Putin has managed to isolate Erdogan, who may now feel that Putin is his only friend after the latter has systematically ruined every diplomatic relationship that Turkey has kept up over recent decades, including with the EU, Egypt, Saudi Arabia, the UAE, Syria and Iraq. He may now feel reliant on Putin’s weaponry systems, which will sink him in a bigger hole.
The Russian media has already hinted that Russia is interested in offering its SU-35 fighter jets to Turkey and possibly also its SU-57 stealth fighter which is still in development. Should the Turks take this proposal seriously, the position of Turkey as a NATO member would be under serious threat.
However, the US administration despite its problems with Erdogan would not be happy to see a founding member of the alliance go, and this feeling would be intensified were Turkey to become a Russian ally.
That nightmare scenario would come to pass if the US were to lose the second-largest army in the NATO alliance and its strategic air base in Incirlik as a result.
Putin seemingly read this scenario clearly when he supplied the Turks with the new S-400 defence system because he knew he would come out a winner under a range of scenarios.
Should Turkey’s membership in NATO be frozen or revoked as many voices in Western political circles now demand, he would have one less potential foe to worry about, especially given Turkey’s geostrategic importance to NATO.
At the same time, he would secure a new buyer for Russian military equipment despite Turkey’s economic woes in recent years. Knowing Erdogan’s mentality, Putin can be pretty certain that he will buy more Russian equipment to spite NATO. The worst possible case would be if the Turks just settled for the S-400 purchase, though even in that case he would have lost nothing and would have gained a big military deal while slowing down the development of the F-35 programme and gaining time for the Russian SU-57 programme to catch up.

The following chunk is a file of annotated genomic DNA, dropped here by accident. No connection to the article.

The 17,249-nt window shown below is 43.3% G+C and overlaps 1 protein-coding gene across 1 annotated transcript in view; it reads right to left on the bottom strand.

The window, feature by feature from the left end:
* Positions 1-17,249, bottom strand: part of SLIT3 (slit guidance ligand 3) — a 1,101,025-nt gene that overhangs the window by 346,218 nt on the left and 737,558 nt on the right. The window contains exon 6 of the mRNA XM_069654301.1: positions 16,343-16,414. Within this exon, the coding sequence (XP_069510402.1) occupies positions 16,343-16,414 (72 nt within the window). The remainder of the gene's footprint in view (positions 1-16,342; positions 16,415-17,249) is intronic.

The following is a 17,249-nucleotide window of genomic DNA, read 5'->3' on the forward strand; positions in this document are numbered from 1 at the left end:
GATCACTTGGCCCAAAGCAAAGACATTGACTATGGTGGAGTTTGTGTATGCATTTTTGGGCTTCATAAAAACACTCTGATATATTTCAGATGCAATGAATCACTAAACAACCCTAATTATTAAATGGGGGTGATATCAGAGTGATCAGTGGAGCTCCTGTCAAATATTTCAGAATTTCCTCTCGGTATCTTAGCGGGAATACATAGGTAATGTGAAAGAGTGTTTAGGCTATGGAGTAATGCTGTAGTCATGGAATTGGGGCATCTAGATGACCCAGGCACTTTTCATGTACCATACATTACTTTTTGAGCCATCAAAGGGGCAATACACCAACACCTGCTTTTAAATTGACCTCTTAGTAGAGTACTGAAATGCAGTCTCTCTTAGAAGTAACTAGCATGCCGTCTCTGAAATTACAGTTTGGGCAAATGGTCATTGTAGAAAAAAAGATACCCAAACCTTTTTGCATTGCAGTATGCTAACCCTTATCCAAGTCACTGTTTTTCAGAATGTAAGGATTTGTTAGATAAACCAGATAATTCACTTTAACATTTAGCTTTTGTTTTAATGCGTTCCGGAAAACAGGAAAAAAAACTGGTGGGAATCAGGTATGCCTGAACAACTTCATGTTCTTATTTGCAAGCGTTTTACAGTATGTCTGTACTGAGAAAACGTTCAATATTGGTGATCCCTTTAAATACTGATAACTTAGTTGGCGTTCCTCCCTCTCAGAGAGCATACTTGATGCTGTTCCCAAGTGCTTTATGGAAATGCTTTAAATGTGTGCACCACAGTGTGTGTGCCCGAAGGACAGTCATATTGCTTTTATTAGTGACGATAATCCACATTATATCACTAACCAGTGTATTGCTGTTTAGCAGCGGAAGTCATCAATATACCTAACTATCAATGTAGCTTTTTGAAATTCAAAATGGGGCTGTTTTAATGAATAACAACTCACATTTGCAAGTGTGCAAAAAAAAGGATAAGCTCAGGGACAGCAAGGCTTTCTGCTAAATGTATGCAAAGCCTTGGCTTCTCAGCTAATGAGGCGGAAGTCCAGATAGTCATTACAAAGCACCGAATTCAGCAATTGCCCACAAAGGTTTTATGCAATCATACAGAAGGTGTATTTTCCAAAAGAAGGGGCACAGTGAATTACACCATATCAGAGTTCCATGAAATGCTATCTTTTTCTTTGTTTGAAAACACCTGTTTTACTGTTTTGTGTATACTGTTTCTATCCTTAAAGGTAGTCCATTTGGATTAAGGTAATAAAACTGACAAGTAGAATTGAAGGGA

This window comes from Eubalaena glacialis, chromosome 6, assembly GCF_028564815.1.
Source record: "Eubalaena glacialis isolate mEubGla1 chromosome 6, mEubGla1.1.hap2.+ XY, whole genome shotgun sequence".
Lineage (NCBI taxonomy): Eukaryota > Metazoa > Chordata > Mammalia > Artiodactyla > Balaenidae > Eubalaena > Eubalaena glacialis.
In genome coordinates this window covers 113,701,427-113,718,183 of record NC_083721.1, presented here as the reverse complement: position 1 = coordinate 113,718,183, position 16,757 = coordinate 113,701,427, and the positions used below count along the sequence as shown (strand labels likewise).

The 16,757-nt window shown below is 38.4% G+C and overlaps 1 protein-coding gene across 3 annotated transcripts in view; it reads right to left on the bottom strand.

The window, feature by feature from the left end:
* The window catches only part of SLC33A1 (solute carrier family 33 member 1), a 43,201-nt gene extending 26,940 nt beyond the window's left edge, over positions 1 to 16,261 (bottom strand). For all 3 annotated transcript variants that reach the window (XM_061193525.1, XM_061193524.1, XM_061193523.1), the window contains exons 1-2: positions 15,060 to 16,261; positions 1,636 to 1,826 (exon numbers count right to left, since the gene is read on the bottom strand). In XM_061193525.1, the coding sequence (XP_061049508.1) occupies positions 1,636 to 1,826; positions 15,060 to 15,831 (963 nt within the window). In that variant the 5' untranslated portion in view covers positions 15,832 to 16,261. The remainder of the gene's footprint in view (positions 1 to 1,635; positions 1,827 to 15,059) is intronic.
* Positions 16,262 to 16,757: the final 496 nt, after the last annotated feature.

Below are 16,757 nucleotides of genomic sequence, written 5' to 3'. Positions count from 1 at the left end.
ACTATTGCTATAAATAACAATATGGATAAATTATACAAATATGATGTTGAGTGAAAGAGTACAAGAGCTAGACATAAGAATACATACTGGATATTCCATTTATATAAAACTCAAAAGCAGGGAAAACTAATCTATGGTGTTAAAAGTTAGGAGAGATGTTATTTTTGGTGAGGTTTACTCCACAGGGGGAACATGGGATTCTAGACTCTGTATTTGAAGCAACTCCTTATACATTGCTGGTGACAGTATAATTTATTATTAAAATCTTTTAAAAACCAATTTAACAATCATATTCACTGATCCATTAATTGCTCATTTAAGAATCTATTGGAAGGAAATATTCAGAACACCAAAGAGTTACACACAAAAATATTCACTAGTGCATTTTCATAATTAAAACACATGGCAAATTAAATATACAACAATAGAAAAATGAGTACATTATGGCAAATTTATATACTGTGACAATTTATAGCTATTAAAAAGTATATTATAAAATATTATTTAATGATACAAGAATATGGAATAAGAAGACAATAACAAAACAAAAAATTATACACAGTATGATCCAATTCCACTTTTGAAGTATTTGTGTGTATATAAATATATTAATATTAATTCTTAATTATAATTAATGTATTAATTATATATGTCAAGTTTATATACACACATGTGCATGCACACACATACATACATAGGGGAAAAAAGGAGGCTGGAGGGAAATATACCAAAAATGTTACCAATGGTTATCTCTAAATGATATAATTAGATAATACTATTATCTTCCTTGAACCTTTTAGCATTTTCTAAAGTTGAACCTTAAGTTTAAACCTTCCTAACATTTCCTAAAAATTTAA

Through the sale of the S-400 missile system to Turkey, Putin has attained the ultimate payback on Erdogan while keeping a smiling face. It is a win-win situation for Putin, since he has managed to persuade a NATO member to break the rules the alliance has kept to since its inception.
He has provoked action against Turkey from NATO, thus creating an unprecedented rupture in the alliance.
However, talk of Turkey being kicked out of NATO is premature and may be unrealistic for the moment unless something drastic happens such as a defence pact between the Turks and the Russians or the Russians being allowed to set up a base inside Turkey.
NATO is unlikely to let Turkey fall into Russian hands, however. Trump did not take steps to move the US military base from Qatar, despite this state’s history of financing terrorism.
He was satisfied with the Qatari gesture of upgrading the base with $8 billion of its own money, and if he was satisfied with that, he would be unlikely to do anything about Turkey.
There may be alternative solutions within NATO other than losing Turkey altogether, especially since it has an unpopular president in Erdogan who is struggling to stay afloat.
The US also still holds quite a few economic and political cards, including Erdogan’s nemesis the preacher Fethullah Gülen who has claimed asylum in the US.
However, such solutions can only be resorted to depending on how the escalating situation with Turkey develops. They may occur even while Putin is satisfied that he has had the last laugh.
*The writer is a political analyst and author of Egypt’s Arab Spring and the Winding Road to Democracy.
*A version of this article appears in print in the 25 July, 2019 edition of Al-Ahram Weekly under the headline: Putin’s S-400 trap